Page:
Eli Manning hangs around in front of his locker looking like a kid about to be sent back upstairs to change into something more presentable. He’s wearing a long-sleeve gray T-shirt, and a pair of well-worn baggy jeans, which on closer examination are patched just above the knee; you can see the faint outline of stitches. His hair is still damp and only half-combed, and a thick brown flap shaped like a beefsteak hangs over one eyebrow. His feet are bare.

You search in vain for a hint of stardom or glamour in Manning. Where is the daring, dodging comeback artist who set a new NFL record for fourth-quarter touchdowns with 15, to lead the New York Giants into the playoffs? Where is the competitive egotist who showed up Tony Romo and the Dallas Cowboys for the NFC East title, twice? You wait in vain for Manning to reveal this side of himself, to say something boastful, or even self-congratulatory. The main thing you wait in vain for are the words that Manning has every right to say: “I told you so.”

“Less is best,” he murmurs.

Back in the preseason, a New York radio jock asked him: Is he an “elite” quarterback? Manning made the mistake of answering mildly but frankly, “I consider myself in that class.” The statement brought jeers down upon his head. News outlets acted like he was deluded. “Elite” meant keeping company with war horses like Tom Brady, Drew Brees and Aaron Rodgers, who complete 60 percent of their passes and throw for twice as many touchdowns as interceptions, and who rally teams in the fourth quarter like they are Henry V storming Calais.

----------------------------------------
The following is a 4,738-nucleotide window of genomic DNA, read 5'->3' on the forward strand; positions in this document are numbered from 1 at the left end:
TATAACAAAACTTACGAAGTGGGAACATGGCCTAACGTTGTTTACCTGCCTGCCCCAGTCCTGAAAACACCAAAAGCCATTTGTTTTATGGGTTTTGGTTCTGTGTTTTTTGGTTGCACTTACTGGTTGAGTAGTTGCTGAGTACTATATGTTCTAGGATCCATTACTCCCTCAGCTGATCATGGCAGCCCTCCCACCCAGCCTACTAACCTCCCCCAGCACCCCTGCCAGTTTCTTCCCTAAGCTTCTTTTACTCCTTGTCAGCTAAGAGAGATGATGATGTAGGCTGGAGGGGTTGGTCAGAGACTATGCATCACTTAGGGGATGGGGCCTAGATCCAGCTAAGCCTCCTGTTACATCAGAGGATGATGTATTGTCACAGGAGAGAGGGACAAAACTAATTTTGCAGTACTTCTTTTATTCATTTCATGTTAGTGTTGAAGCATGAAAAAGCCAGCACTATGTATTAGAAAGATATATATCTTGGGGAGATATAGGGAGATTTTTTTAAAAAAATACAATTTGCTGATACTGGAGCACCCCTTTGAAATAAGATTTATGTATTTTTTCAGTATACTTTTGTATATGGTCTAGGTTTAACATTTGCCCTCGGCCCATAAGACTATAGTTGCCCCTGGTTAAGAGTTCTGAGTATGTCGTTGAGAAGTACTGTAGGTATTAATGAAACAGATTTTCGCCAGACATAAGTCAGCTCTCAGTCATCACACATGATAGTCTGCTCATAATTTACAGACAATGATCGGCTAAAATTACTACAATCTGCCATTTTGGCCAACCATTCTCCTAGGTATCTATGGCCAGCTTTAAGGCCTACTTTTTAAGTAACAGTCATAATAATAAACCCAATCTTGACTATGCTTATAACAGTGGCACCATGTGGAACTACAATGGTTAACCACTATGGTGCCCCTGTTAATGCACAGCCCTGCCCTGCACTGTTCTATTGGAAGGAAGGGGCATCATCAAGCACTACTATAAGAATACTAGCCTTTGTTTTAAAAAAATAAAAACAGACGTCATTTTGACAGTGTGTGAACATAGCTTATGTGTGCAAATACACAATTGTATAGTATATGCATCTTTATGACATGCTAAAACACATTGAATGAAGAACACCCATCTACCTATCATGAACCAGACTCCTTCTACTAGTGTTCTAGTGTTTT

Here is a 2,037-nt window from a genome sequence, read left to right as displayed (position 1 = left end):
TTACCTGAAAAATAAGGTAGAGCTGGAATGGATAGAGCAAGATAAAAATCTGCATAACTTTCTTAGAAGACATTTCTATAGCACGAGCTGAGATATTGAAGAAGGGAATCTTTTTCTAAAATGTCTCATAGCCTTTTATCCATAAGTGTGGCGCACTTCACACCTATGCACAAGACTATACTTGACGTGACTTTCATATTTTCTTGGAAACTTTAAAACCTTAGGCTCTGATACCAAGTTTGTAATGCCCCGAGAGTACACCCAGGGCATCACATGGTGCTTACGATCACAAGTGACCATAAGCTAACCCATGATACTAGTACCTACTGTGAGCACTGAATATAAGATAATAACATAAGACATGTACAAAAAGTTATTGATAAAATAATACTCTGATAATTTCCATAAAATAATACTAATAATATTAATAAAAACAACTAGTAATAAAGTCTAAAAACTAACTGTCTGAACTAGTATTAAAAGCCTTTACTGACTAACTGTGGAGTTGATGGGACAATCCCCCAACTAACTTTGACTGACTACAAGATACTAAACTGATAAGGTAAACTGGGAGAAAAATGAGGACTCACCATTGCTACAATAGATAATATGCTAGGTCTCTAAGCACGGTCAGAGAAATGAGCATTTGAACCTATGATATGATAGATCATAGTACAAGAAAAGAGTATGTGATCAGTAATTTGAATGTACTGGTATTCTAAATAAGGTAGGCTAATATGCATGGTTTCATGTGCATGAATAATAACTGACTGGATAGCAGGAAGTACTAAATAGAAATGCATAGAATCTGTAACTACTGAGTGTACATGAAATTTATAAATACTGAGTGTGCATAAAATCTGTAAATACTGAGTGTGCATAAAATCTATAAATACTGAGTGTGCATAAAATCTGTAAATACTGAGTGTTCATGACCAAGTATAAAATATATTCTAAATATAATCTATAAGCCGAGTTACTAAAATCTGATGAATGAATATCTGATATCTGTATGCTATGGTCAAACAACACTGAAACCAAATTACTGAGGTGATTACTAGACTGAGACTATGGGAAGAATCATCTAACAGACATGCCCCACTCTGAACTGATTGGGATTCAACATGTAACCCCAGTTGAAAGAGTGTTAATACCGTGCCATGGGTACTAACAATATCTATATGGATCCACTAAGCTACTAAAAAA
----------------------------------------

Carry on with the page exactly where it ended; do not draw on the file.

Elite? Try barely top 10. Manning didn’t even make it into a poll by the NFL Network to name the top 100 players in the league. No way the 31-year-old with his plain boyish face, placid outward demeanor and string of uneven seasons belonged in that category.

Yet he does. There are plenty of statistics to make the case Manning is as elite as any quarterback this season: 4,933 yards, 29 touchdowns to just 16 interceptions, with six game-winning drives and five fourth-quarter comebacks. But more interesting than any number is this emerging fact about Manning: He almost never performs badly against other so-called elite quarterbacks. The better his opposite number is, the better he plays.

“You play to circumstances,” he says.

On Nov. 6, he beat Brady and the New England Patriots, 24-20, when he drove the Giants 80 yards in eight plays over just 1 minute 21 seconds to the winning score. Four weeks later against Rodgers and the defending Super Bowl champion Green Bay Packers, he went 23 of 40 for three touchdowns and delivered a 69-yard, nine-play drive to tie the game with 58 seconds left. Only to stand frustrated on the sideline as Rodgers and the Packers surged back down the field in less than a minute for a stabbing 38-35 victory that helped them to a 15-1 record.